~ B2 ~ Wascally Wabbit & Gofer ~

john d Stone

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We've hosted four exchange students over the years. The first was a girl from a small town in the north of Germany, just west of the former east-west border. She had taken English since grade school but actually had a very limited grasp of the language. I'd taken two years of German in high school, most of which I slept through. My wife's Pennsylvania Dutch ancestry was only good for a few phrases, mostly dealing with odd types of food. But after a couple of weeks of American TV she was able to speak and understand quite well. I asked her how similar German was to Austrian. She said "It is close. They can understand us but we can not understand them." Same response for Dutch!
The following year we had another German girl and a girl from Taiwan living with us, both with decent English skills. When the Taiwanese girls parents came to visit, she would speak to them in Mandarin and immediately switch to English to talk to us. My brain ain't wired like that!

In the world of railroading, I grew up around Pennsylvania Road and PRSL people in South Jersey. My railroad career has been out of Richmond Virginia on the Southern and then RF&P/CSX. Hand signals were pretty much the same as I'd experienced growing up though a few terms were different and track hand signals seem to be kind of a local language. When I started visiting the WW&F, "trig" was a term I had to get used to. I had been exposed to car counts by hand when the RF&P hired a former Rock Island brakeman, but that was not our normal practice. We just waved 'em back or ahead to start the move and resumed signaling as we closed in on the joint, decreasing the speed of the hand signal and then steadying up with the lantern or hand held high prior to waving down for the stop.

I came across this safety video from the Great Northern and found out that hand signals were not necessarily the same, even on a basic level, from coast to coast!  https://youtu.be/BqpayZ2JqlU
« Last Edit: June 28, 2021, 01:20:24 PM by John Stone »

ALAIN DELASSUS

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An other travel short story
Ten years back on the  night train from Paris  to Rome my wife and I met two couples, our age, from Laredo Texas. I started speaking English and  I translated our talk into French for  Claude. At one point they said they spoke Spanish as well and then my wife that learned it as a second language at highschool started to talk with them in Spanish. As the talk went on in Spanish between the five of them a Texan woman kindly translated what the others was saying into English for me as I could not understand. Maybe I'm mistaken but I guess if you can speak English Spanish and French you can make yourself understand almost everywhere. Claude always learns a few words of the language of the country we go like hello, good bye, sorry, please, thank you and such like  and we have always noticed that people appreciate a lot you've made the effort to learn a few words of their native language.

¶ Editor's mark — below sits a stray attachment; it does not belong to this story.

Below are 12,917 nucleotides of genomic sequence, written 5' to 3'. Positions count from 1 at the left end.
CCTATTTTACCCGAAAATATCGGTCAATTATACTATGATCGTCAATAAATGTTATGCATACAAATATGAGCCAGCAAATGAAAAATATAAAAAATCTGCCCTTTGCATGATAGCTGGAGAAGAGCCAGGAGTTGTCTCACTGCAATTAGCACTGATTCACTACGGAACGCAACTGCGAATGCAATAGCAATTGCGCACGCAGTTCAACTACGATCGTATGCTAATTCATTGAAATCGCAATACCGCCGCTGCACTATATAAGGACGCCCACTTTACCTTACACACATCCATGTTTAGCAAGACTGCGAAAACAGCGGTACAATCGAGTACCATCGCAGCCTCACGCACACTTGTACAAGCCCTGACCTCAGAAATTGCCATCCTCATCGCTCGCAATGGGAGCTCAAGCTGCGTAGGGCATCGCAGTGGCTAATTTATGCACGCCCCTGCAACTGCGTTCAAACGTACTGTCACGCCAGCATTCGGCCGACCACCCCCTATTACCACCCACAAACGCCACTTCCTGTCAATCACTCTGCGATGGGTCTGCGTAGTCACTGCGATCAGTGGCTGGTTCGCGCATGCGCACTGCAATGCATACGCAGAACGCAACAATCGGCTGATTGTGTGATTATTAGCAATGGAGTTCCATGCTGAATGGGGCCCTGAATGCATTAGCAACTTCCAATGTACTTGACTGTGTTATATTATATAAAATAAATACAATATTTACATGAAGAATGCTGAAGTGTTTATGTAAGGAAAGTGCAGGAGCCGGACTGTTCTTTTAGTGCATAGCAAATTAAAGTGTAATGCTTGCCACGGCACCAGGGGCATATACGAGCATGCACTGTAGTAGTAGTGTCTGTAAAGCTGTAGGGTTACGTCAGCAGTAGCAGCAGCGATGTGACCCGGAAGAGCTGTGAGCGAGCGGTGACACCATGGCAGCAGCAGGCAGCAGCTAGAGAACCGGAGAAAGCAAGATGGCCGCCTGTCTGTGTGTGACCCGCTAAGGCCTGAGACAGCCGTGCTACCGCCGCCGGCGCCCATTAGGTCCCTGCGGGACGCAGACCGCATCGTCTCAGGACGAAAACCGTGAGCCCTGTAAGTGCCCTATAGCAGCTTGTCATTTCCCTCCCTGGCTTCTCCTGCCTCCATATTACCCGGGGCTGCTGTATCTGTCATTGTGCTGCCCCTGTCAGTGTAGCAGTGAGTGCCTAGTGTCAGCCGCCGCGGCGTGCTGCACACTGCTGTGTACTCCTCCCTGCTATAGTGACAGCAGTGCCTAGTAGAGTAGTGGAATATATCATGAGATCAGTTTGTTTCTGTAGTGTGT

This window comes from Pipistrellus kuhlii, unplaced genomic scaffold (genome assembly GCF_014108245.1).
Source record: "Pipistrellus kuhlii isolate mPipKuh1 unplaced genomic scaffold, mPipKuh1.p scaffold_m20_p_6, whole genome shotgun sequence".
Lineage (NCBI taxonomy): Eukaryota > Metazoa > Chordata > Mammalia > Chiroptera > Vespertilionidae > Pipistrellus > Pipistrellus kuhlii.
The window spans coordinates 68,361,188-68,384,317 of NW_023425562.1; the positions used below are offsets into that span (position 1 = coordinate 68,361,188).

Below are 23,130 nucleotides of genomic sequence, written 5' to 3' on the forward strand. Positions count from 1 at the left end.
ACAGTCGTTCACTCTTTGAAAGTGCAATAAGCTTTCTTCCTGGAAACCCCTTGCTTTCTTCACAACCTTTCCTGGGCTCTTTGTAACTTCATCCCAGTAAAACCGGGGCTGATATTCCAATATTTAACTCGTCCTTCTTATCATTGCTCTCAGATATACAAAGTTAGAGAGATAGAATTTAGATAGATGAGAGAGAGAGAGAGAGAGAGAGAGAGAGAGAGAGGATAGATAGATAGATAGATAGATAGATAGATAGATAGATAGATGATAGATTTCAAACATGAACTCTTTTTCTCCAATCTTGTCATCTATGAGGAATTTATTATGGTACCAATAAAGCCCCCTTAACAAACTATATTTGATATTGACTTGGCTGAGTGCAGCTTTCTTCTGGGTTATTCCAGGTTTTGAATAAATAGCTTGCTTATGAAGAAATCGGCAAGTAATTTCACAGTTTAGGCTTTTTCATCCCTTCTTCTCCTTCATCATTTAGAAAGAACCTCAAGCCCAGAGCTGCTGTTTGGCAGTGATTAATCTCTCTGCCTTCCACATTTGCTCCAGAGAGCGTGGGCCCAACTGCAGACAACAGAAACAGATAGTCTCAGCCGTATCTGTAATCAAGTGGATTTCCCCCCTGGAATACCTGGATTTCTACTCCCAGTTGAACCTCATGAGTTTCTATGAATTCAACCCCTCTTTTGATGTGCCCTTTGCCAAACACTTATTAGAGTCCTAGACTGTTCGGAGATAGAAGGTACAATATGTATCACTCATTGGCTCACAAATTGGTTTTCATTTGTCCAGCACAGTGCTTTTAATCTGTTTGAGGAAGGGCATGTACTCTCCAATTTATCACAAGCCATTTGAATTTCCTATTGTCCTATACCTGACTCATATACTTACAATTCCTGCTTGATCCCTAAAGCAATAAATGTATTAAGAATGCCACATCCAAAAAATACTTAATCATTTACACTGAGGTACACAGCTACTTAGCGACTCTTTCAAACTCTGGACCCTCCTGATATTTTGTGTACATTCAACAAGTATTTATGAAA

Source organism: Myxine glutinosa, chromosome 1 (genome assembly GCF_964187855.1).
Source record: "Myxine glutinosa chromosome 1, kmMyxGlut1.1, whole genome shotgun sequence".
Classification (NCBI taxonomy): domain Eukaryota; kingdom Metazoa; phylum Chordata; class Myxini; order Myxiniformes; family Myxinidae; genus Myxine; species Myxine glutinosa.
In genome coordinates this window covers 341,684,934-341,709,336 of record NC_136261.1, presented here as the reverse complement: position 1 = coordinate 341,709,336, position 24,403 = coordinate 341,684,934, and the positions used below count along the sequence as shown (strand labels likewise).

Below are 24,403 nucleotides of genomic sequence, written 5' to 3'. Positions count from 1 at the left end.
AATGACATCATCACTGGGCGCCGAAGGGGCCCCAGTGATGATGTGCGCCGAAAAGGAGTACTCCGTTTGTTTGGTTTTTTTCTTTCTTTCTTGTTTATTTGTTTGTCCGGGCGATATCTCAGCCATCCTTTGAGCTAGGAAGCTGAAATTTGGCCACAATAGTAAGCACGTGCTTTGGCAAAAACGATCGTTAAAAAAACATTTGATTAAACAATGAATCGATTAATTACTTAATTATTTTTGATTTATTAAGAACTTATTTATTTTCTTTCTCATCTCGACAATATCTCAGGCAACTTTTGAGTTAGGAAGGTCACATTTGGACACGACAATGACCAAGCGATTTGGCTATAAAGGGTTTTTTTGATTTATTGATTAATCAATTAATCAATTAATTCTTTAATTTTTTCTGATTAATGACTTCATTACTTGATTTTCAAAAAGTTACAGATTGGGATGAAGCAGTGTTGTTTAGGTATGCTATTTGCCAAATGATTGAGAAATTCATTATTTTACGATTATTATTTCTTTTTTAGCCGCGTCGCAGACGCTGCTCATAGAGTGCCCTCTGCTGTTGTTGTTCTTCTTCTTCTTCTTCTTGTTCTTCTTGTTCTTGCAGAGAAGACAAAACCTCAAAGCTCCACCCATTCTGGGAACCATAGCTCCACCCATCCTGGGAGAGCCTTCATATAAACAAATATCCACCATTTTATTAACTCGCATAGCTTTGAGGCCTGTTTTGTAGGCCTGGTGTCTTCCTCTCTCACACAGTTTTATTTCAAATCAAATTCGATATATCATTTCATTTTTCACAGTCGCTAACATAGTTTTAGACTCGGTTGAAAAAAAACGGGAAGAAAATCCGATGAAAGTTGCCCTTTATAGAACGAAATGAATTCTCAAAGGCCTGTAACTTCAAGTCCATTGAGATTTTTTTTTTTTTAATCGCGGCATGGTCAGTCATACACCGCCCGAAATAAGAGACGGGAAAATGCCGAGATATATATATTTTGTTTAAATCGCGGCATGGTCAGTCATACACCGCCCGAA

ALAIN DELASSUS

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 Believe it or not in French a rail comprises 3 parts un champignon= mushroom, une âme= soul and un patin= skate that match the English words railhead, web and base. In French the word champignon is a familiar by-word for gas pedal because the gas pedal in cars was not as large as the others and  looked like a mushroom that had sprouted out of the floor of the car. When people were in a rush and speeding we said  they were stepping on or squashing the mushroom. But the word and the colloquial expression are downright outdated.

Carl G. Soderstrom

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Alain

It is a shame some many expressions get dis-used or pass into history.
It is what makes conversation interesting - besides it makes the younger generation
wonder what we are talking about. Turn-about is fair play.  :D

Benjamin Richards

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At the same time, new expressions and idioms are being invented all the time, which make the older generation wonder what we're talking about. ;D It's the nature of language to change and evolve. After all, language is primarily a medium for transferring ideas.